Smart Answers

How to Boost Restaurant Traffic Without Discounts


The American hospitality industry is making a comeback, according to statistics compiled by accounting and consulting firm J.H. Cohn in New York. Total food and beverage sales have increased in 18 of the past 22 months, hitting a record high in October. Still, many small restaurateurs and other retailers are still struggling, says Ray Coen, an independent Los Angeles business consultant who has advised purveyors and restaurant owners for 30 years.

In general, Coen says, positioning and pricing work much better than the discounting through deal websites that became so popular in recent years. He spoke recently with Smart Answers columnist Karen E. Klein; edited excerpts of their conversation follow.

Karen E. Klein: You’re not a fan of the coupon-and-discount trend. Why did it catch on?

Ray Coen: A lot of restaurant owners and small retailers were hurt hard by the recession. Lacking the skills to come up with imaginative ideas or attractive products to increase revenue, they relied on the coupons and discounts to build traffic.

The problem is that discounting of any type brings in three kinds of customers. One is there strictly for the discount and will not develop any loyalty to your business because they only go to places where there is a discount offered. The next group, probably the largest, is your current customers. They may increase business because they’re accelerating their visits when you’re offering a discount, but after a few visits they’ll wonder why they ever pay full price—and they’ll only come in when you have a discount.

What’s the third group?

They consist of new visitors who are introduced to your business by the discount offer, but unfortunately they’re usually too few in number to make up for the harm done.

If they don’t use coupons, how do your clients make a go of their businesses?

They have to offer such good food, such novel concepts, or such great service that people come in because they want a great experience. It’s hard because many people don’t have the flair or the imagination to do that. I recommend that smaller operators look at their more successful peers and get some ideas from them.

What are some of the ideas your clients have tried this year that worked?

One of my clients has a solid, very affordable menu but didn’t have much new going on. He was worried about introducing a lot of higher-priced items because he didn’t want to reposition his entire establishment during a recession and lose business.

Our solution was to create a new line of somewhat upscale products, presented as a menu-within-the-menu. They are higher-priced but we deliver a strong rationale for the quality. We also branded the new items, in a sense isolating them from the rest of the menu. It turned out to be a big success and the rest of the menu continued to do O.K. because new customers discovered the restaurant for the first time.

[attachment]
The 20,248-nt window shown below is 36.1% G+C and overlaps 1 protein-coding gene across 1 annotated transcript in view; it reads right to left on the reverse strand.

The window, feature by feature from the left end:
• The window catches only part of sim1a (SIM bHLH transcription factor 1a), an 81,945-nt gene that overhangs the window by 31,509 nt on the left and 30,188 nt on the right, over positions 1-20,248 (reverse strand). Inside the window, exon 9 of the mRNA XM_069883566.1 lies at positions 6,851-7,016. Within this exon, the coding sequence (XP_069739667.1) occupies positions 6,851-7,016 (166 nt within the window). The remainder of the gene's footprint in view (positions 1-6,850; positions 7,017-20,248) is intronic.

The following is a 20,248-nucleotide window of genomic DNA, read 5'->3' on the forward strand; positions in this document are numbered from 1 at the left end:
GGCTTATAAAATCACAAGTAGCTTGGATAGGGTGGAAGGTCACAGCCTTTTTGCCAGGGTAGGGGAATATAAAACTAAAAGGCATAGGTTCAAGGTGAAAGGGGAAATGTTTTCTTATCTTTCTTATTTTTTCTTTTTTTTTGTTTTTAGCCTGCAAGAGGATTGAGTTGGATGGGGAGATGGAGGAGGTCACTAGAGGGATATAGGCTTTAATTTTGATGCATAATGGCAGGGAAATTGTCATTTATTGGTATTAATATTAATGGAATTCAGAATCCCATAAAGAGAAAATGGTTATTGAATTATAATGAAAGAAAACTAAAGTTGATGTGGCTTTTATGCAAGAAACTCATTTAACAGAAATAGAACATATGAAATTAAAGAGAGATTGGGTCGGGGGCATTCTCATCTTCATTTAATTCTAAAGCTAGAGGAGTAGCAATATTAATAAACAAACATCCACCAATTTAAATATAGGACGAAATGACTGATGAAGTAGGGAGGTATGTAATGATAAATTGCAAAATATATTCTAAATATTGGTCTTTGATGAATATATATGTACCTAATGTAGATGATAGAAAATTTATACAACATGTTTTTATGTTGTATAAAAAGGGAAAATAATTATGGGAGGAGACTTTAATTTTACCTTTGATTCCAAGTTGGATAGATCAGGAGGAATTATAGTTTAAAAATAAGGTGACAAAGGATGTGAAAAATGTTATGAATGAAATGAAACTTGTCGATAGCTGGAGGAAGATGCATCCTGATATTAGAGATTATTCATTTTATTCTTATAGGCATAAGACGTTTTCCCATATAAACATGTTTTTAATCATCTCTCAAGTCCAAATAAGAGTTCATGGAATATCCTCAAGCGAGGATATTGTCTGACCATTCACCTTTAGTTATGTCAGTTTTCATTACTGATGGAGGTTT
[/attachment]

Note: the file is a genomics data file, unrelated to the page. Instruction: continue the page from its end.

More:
The bargain of 2011 was the work one team did just redesigning a client’s menu; it gave a lift to the entire operation. In another case, we made the point-of-purchase materials more attractive and that generated added sales.

What advice have you found yourself handing out this year?

One thing that I’ve seen that is fatal is restaurant owners who let deferred maintenance build up in the front of the house. They don’t see the cracks in the windows or the tears in the vinyl seats because they’re there every day. So I take them on a visit to their competitors. When they walk back into their own stores, oh my. They notice the shabbiness right away.

The public goes out to eat to escape hard times. They instinctively feel bad when there is greasy dirt on the window sills or the staff uniforms are worn. The staff feels it, too, and inadvertently communicates it to the clientele.

What can business owners do if they are on a tight budget and can’t afford an upgrade?

You have to do something. It may be a simple paint job. For one of my clients, we just replaced the worn historical pictures on the walls with Hawaiian framed fabrics and it brightened up the place.

What about advertising, which is so important to small restaurants and retailers?

One of the side benefits of the recession is that many good advertising and marketing people have become early retirees and they’re looking for consulting work. You can find good graphic artists and good ad copywriters and research talent for much less and you don’t have to compromise on quality.

I’ve been doing really inexpensive television commercials for some of my clients by going to people who, in their agency days, would have been very expensive. I hired a new ad agency to produce a commercial that cost $7,500 and won an industry award. If I’d gone to one of their established competitors, that ad could have cost up to $200,000.

The other thing is to build a media plan on a mix of Internet and traditional media. A lot of my younger clients insist that Facebook is the only way to go—and sometimes it is. But don’t walk away totally from other good media buy, unless you look carefully at your customers and find that social media is the only way to reach them. For most companies, there’s a mix of old and new that works pretty well.

Karen_klein
Klein is a Los Angeles-based writer who covers entrepreneurship and small-business issues.

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